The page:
Freestyle is a category of swimming competition, defined by the rules of the International Swimming Federation, in which competitors are subject to few limited restrictions on their swimming stroke. Freestyle races are the most common of all swimming competitions, with distances beginning with 50 meters and reaching 1500 meters known as the mile; the term'freestyle stroke' is sometimes used as a synonym for'front crawl', as front crawl is the fastest swimming stroke. It is now the most common stroke used in freestyle competitions. Freestyle swimming implies the use of legs and arms for competitive swimming, except in the case of the individual medley or medley relay events; the front crawl is most chosen by swimmers, as this provides the greatest speed. During a race, the competitor circles the arms forward in alternation, kicking the feet down. Individual freestyle events can be swum using one of the regulated strokes. For the freestyle part of medley swimming competitions, one cannot use breaststroke, butterfly, or backstroke.
Front crawl is based on the Trudgen, improved by Richmond Cavill from Sydney, Australia. Cavill developed the stroke by observing a young boy from Alick Wickham. Cavill and his brothers spread the Australian crawl to England, New Zealand and America, creating the freestyle used worldwide today. During the Olympic Games, front crawl is swum exclusively during freestyle; some of the few rules state that swimmers must touch the end of the pool during each length and cannot push off the bottom, hang on the wall, or pull on the lane lines during the course of the race. As with all competitive events, false starts can lead to disqualification of the swimmer. Times have dropped over the years due to better training techniques and to new developments in the sport. In the first four Olympics, swimming competitions were not in open water; the 1904 Olympics freestyle race was the only one measured at 100 yards, instead of the usual 100 meters. A 100-meter pool was built for the 1908 Olympics and sat in the center of the main stadium's track and field oval.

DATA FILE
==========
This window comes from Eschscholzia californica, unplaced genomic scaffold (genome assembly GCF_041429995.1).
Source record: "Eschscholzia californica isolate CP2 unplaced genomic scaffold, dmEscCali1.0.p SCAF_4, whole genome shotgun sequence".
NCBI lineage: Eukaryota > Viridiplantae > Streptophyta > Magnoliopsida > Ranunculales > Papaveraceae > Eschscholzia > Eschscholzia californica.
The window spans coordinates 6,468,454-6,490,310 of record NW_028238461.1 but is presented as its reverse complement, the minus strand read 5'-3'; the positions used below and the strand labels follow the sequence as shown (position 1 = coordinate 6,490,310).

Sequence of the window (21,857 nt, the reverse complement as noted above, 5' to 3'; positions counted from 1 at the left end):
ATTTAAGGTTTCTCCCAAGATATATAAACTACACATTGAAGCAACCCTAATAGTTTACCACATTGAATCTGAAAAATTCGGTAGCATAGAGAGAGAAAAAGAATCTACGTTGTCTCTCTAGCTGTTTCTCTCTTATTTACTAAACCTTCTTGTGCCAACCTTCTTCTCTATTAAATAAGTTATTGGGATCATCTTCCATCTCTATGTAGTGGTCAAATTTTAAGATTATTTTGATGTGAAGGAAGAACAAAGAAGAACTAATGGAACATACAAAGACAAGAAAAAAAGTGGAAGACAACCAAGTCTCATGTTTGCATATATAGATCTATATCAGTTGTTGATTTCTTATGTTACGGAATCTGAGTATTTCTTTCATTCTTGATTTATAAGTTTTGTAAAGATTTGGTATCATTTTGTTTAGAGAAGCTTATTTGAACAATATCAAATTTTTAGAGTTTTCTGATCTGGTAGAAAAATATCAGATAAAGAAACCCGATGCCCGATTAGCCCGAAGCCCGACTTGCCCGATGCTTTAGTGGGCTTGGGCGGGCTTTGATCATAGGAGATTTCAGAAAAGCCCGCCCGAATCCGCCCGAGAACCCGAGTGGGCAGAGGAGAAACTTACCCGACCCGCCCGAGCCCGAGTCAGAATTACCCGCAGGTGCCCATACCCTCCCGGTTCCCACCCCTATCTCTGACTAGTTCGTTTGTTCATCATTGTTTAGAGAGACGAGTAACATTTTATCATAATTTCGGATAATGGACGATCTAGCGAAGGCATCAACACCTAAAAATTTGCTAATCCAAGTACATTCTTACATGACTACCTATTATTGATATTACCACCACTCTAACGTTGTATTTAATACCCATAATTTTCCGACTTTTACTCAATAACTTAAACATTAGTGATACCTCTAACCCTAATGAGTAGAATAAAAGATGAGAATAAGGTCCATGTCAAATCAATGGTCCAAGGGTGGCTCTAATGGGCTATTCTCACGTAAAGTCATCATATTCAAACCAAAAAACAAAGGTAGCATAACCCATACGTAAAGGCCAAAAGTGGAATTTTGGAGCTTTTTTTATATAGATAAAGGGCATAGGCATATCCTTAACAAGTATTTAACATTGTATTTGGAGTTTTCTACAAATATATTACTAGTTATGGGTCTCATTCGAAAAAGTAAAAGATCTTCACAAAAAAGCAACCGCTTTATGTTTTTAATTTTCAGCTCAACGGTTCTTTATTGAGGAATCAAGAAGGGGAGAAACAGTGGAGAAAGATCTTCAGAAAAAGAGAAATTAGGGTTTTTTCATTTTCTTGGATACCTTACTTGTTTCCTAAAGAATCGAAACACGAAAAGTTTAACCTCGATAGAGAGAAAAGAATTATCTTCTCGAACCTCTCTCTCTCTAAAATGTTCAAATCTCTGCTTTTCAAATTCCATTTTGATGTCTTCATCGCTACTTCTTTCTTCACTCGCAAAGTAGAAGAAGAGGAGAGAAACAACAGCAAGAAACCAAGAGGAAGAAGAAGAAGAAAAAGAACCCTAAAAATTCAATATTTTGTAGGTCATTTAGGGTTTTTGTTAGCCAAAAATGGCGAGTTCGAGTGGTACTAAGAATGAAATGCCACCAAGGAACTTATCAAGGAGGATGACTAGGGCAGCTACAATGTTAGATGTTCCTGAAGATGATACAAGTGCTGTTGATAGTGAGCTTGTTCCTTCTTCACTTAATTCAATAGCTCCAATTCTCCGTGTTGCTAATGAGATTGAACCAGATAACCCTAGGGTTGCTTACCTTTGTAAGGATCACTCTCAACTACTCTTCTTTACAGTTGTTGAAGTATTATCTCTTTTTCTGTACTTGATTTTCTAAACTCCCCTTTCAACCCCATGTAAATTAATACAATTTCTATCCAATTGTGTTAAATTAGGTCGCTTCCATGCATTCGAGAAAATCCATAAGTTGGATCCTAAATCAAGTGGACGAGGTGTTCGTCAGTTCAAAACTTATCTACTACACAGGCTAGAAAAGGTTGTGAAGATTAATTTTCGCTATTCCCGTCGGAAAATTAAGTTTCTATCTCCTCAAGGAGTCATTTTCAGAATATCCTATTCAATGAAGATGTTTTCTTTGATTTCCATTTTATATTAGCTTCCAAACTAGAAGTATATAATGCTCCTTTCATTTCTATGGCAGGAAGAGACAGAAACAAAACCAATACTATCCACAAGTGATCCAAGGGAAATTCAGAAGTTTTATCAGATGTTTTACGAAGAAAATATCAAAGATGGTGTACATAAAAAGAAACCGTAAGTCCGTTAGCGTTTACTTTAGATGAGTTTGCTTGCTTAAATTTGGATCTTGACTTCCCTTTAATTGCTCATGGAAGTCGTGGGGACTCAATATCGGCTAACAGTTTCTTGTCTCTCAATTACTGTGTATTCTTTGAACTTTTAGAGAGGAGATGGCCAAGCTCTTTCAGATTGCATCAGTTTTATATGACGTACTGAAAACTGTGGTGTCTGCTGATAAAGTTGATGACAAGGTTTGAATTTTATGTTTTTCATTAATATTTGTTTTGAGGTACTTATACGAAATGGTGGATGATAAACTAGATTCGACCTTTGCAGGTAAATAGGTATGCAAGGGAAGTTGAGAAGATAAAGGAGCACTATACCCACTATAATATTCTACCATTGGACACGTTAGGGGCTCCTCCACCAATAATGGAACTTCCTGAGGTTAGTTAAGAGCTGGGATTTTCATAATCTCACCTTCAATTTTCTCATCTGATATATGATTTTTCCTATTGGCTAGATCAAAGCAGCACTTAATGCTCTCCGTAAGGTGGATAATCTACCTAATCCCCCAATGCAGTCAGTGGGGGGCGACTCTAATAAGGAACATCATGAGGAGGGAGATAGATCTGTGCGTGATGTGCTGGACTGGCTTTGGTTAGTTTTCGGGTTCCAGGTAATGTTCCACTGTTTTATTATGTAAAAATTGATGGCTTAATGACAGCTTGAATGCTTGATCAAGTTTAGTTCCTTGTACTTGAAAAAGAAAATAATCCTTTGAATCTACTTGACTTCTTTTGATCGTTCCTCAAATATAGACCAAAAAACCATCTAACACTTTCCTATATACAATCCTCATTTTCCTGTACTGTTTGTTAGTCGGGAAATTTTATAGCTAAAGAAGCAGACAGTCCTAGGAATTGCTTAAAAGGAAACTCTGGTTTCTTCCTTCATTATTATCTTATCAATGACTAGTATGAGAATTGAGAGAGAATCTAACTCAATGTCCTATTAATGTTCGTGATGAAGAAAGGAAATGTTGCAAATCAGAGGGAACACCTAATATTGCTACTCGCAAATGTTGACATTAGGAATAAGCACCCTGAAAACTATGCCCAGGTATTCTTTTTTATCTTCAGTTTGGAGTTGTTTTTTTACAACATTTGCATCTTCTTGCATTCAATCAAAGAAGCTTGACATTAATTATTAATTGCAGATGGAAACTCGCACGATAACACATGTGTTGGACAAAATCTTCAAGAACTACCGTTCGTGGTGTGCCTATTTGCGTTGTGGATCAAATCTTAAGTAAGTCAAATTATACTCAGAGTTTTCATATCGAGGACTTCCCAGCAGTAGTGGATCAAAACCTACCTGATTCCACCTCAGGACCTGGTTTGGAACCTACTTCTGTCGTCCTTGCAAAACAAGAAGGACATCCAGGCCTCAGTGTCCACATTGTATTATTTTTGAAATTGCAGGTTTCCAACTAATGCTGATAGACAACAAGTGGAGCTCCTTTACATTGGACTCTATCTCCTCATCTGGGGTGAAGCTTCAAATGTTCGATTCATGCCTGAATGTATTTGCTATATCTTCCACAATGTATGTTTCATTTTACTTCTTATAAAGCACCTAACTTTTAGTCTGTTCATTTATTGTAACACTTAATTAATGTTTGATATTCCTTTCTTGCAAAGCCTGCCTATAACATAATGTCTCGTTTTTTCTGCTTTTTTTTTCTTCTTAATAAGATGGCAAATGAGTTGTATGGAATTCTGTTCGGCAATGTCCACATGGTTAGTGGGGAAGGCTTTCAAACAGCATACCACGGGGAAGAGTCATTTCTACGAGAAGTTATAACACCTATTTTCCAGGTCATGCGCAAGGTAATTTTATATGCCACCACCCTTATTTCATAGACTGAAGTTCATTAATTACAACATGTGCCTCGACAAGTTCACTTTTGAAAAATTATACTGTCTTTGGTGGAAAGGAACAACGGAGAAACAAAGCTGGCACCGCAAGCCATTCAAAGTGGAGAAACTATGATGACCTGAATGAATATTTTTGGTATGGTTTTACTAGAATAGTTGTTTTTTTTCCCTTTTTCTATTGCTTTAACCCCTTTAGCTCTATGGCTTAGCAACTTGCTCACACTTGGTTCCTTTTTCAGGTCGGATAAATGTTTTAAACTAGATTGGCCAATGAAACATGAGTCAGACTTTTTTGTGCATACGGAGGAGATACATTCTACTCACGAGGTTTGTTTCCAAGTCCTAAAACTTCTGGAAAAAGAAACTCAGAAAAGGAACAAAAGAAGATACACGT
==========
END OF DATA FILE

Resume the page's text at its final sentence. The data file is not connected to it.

The 1912 Olympics, held in the Stockholm harbor, marked the beginning of electronic timing. Male swimmers wore full body suits up until the 1940s, which caused more drag in the water than their modern swimwear counterparts. Over the years, some design considerations have reduced swimming resistance, making the pool faster, namely: proper pool depth, elimination of currents, increased lane width, energy-absorbing racing lane lines and gutters, the use of other innovative hydraulic and illumination designs; the 1924 Olympics was the first to use the standard 50 meter pool with marked lanes. In freestyle events, swimmers dove from the pool walls, but diving blocks were incorporated at the 1936 Olympics; the flip turn was developed in the 1950s. Lane design created in the early 1970s has cut down turbulence in water, aiding in the more dynamic pool used today. Freestyle means "any style" for individual swims and any style but breaststroke, butterfly, or backstroke for both the individual medley, medley relay competitions.